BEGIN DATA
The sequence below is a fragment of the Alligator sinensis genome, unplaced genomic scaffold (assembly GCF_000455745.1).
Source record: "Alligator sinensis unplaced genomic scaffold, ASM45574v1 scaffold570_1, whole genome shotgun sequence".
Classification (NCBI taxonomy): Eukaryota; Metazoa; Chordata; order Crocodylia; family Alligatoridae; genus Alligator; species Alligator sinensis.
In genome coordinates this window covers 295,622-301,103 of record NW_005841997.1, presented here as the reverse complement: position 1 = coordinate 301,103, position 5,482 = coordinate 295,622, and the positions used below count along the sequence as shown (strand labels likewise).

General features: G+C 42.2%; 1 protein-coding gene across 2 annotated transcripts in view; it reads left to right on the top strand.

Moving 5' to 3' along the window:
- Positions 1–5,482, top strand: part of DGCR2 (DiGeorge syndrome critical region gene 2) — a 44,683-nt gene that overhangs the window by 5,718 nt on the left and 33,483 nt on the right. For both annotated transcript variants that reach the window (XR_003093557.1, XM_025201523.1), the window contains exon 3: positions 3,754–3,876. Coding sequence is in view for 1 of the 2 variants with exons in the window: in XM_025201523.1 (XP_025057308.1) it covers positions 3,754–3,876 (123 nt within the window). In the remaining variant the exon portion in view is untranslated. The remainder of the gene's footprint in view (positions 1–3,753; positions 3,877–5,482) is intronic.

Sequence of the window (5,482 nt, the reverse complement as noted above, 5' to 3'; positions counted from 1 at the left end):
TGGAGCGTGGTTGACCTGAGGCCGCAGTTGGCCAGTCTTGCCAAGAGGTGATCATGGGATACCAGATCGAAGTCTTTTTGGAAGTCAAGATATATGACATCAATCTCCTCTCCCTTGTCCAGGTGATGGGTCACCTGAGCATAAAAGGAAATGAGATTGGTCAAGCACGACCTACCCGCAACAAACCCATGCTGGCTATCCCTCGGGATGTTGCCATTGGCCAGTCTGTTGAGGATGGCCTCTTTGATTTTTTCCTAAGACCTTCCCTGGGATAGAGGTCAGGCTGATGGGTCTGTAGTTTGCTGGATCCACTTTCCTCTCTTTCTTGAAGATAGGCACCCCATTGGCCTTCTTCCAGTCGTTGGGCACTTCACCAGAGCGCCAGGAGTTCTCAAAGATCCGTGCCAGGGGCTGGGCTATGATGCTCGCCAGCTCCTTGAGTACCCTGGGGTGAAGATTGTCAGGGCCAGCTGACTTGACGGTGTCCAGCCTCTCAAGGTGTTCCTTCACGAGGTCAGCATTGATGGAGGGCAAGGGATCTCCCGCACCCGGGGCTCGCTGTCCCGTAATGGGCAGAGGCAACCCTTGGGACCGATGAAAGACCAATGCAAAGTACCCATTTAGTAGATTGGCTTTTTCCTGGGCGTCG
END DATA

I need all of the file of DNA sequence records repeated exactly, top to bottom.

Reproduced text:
The sequence below is a fragment of the Alligator sinensis genome, unplaced genomic scaffold (assembly GCF_000455745.1).
Source record: "Alligator sinensis unplaced genomic scaffold, ASM45574v1 scaffold570_1, whole genome shotgun sequence".
Classification (NCBI taxonomy): Eukaryota; Metazoa; Chordata; order Crocodylia; family Alligatoridae; genus Alligator; species Alligator sinensis.
In genome coordinates this window covers 295,622-301,103 of record NW_005841997.1, presented here as the reverse complement: position 1 = coordinate 301,103, position 5,482 = coordinate 295,622, and the positions used below count along the sequence as shown (strand labels likewise).

General features: G+C 42.2%; 1 protein-coding gene across 2 annotated transcripts in view; it reads left to right on the top strand.

Moving 5' to 3' along the window:
- Positions 1–5,482, top strand: part of DGCR2 (DiGeorge syndrome critical region gene 2) — a 44,683-nt gene that overhangs the window by 5,718 nt on the left and 33,483 nt on the right. For both annotated transcript variants that reach the window (XR_003093557.1, XM_025201523.1), the window contains exon 3: positions 3,754–3,876. Coding sequence is in view for 1 of the 2 variants with exons in the window: in XM_025201523.1 (XP_025057308.1) it covers positions 3,754–3,876 (123 nt within the window). In the remaining variant the exon portion in view is untranslated. The remainder of the gene's footprint in view (positions 1–3,753; positions 3,877–5,482) is intronic.

Sequence of the window (5,482 nt, the reverse complement as noted above, 5' to 3'; positions counted from 1 at the left end):
TGGAGCGTGGTTGACCTGAGGCCGCAGTTGGCCAGTCTTGCCAAGAGGTGATCATGGGATACCAGATCGAAGTCTTTTTGGAAGTCAAGATATATGACATCAATCTCCTCTCCCTTGTCCAGGTGATGGGTCACCTGAGCATAAAAGGAAATGAGATTGGTCAAGCACGACCTACCCGCAACAAACCCATGCTGGCTATCCCTCGGGATGTTGCCATTGGCCAGTCTGTTGAGGATGGCCTCTTTGATTTTTTCCTAAGACCTTCCCTGGGATAGAGGTCAGGCTGATGGGTCTGTAGTTTGCTGGATCCACTTTCCTCTCTTTCTTGAAGATAGGCACCCCATTGGCCTTCTTCCAGTCGTTGGGCACTTCACCAGAGCGCCAGGAGTTCTCAAAGATCCGTGCCAGGGGCTGGGCTATGATGCTCGCCAGCTCCTTGAGTACCCTGGGGTGAAGATTGTCAGGGCCAGCTGACTTGACGGTGTCCAGCCTCTCAAGGTGTTCCTTCACGAGGTCAGCATTGATGGAGGGCAAGGGATCTCCCGCACCCGGGGCTCGCTGTCCCGTAATGGGCAGAGGCAACCCTTGGGACCGATGAAAGACCAATGCAAAGTACCCATTTAGTAGATTGGCTTTTTCCTGGGCGTCG